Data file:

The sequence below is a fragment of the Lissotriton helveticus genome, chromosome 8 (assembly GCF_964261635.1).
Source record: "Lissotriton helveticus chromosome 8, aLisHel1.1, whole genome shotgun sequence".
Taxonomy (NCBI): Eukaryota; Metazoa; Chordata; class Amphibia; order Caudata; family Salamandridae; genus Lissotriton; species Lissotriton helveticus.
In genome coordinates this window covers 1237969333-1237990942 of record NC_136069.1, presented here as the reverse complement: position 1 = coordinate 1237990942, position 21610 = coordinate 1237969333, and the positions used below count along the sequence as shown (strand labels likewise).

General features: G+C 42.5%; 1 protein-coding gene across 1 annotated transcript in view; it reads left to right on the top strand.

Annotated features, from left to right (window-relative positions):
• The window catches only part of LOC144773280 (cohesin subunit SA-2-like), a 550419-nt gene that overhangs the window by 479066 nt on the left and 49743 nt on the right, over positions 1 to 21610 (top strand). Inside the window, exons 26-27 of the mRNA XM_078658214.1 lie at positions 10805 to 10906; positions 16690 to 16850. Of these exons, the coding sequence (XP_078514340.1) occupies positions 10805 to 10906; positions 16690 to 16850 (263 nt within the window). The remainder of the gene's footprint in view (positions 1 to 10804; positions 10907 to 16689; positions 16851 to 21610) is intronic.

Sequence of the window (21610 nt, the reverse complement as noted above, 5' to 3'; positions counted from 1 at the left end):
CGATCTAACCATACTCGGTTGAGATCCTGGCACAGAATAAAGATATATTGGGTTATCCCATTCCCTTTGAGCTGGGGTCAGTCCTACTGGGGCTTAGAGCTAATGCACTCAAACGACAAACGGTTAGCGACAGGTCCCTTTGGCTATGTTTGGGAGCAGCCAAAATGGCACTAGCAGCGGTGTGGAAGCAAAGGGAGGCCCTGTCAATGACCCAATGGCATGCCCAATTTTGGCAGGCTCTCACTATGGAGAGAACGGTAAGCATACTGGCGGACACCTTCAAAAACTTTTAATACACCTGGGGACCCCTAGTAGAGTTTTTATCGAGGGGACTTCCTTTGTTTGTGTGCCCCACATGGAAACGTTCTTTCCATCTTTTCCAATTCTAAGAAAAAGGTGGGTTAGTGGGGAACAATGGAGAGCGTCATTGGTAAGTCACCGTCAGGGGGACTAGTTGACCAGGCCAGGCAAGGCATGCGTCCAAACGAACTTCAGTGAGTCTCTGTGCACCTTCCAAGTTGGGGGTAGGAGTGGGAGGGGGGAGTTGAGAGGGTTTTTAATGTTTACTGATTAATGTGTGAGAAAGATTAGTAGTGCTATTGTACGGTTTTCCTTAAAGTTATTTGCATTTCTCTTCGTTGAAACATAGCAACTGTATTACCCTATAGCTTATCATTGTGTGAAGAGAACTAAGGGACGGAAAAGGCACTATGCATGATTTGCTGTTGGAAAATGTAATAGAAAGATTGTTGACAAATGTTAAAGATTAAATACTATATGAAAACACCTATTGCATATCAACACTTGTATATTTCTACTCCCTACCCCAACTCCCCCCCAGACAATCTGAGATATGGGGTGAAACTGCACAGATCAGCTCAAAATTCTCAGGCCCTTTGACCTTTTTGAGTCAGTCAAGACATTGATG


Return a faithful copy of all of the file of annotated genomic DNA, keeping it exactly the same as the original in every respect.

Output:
The sequence below is a fragment of the Lissotriton helveticus genome, chromosome 8 (assembly GCF_964261635.1).
Source record: "Lissotriton helveticus chromosome 8, aLisHel1.1, whole genome shotgun sequence".
Taxonomy (NCBI): Eukaryota; Metazoa; Chordata; class Amphibia; order Caudata; family Salamandridae; genus Lissotriton; species Lissotriton helveticus.
In genome coordinates this window covers 1237969333-1237990942 of record NC_136069.1, presented here as the reverse complement: position 1 = coordinate 1237990942, position 21610 = coordinate 1237969333, and the positions used below count along the sequence as shown (strand labels likewise).

General features: G+C 42.5%; 1 protein-coding gene across 1 annotated transcript in view; it reads left to right on the top strand.

Annotated features, from left to right (window-relative positions):
• The window catches only part of LOC144773280 (cohesin subunit SA-2-like), a 550419-nt gene that overhangs the window by 479066 nt on the left and 49743 nt on the right, over positions 1 to 21610 (top strand). Inside the window, exons 26-27 of the mRNA XM_078658214.1 lie at positions 10805 to 10906; positions 16690 to 16850. Of these exons, the coding sequence (XP_078514340.1) occupies positions 10805 to 10906; positions 16690 to 16850 (263 nt within the window). The remainder of the gene's footprint in view (positions 1 to 10804; positions 10907 to 16689; positions 16851 to 21610) is intronic.

Sequence of the window (21610 nt, the reverse complement as noted above, 5' to 3'; positions counted from 1 at the left end):
CGATCTAACCATACTCGGTTGAGATCCTGGCACAGAATAAAGATATATTGGGTTATCCCATTCCCTTTGAGCTGGGGTCAGTCCTACTGGGGCTTAGAGCTAATGCACTCAAACGACAAACGGTTAGCGACAGGTCCCTTTGGCTATGTTTGGGAGCAGCCAAAATGGCACTAGCAGCGGTGTGGAAGCAAAGGGAGGCCCTGTCAATGACCCAATGGCATGCCCAATTTTGGCAGGCTCTCACTATGGAGAGAACGGTAAGCATACTGGCGGACACCTTCAAAAACTTTTAATACACCTGGGGACCCCTAGTAGAGTTTTTATCGAGGGGACTTCCTTTGTTTGTGTGCCCCACATGGAAACGTTCTTTCCATCTTTTCCAATTCTAAGAAAAAGGTGGGTTAGTGGGGAACAATGGAGAGCGTCATTGGTAAGTCACCGTCAGGGGGACTAGTTGACCAGGCCAGGCAAGGCATGCGTCCAAACGAACTTCAGTGAGTCTCTGTGCACCTTCCAAGTTGGGGGTAGGAGTGGGAGGGGGGAGTTGAGAGGGTTTTTAATGTTTACTGATTAATGTGTGAGAAAGATTAGTAGTGCTATTGTACGGTTTTCCTTAAAGTTATTTGCATTTCTCTTCGTTGAAACATAGCAACTGTATTACCCTATAGCTTATCATTGTGTGAAGAGAACTAAGGGACGGAAAAGGCACTATGCATGATTTGCTGTTGGAAAATGTAATAGAAAGATTGTTGACAAATGTTAAAGATTAAATACTATATGAAAACACCTATTGCATATCAACACTTGTATATTTCTACTCCCTACCCCAACTCCCCCCCAGACAATCTGAGATATGGGGTGAAACTGCACAGATCAGCTCAAAATTCTCAGGCCCTTTGACCTTTTTGAGTCAGTCAAGACATTGATG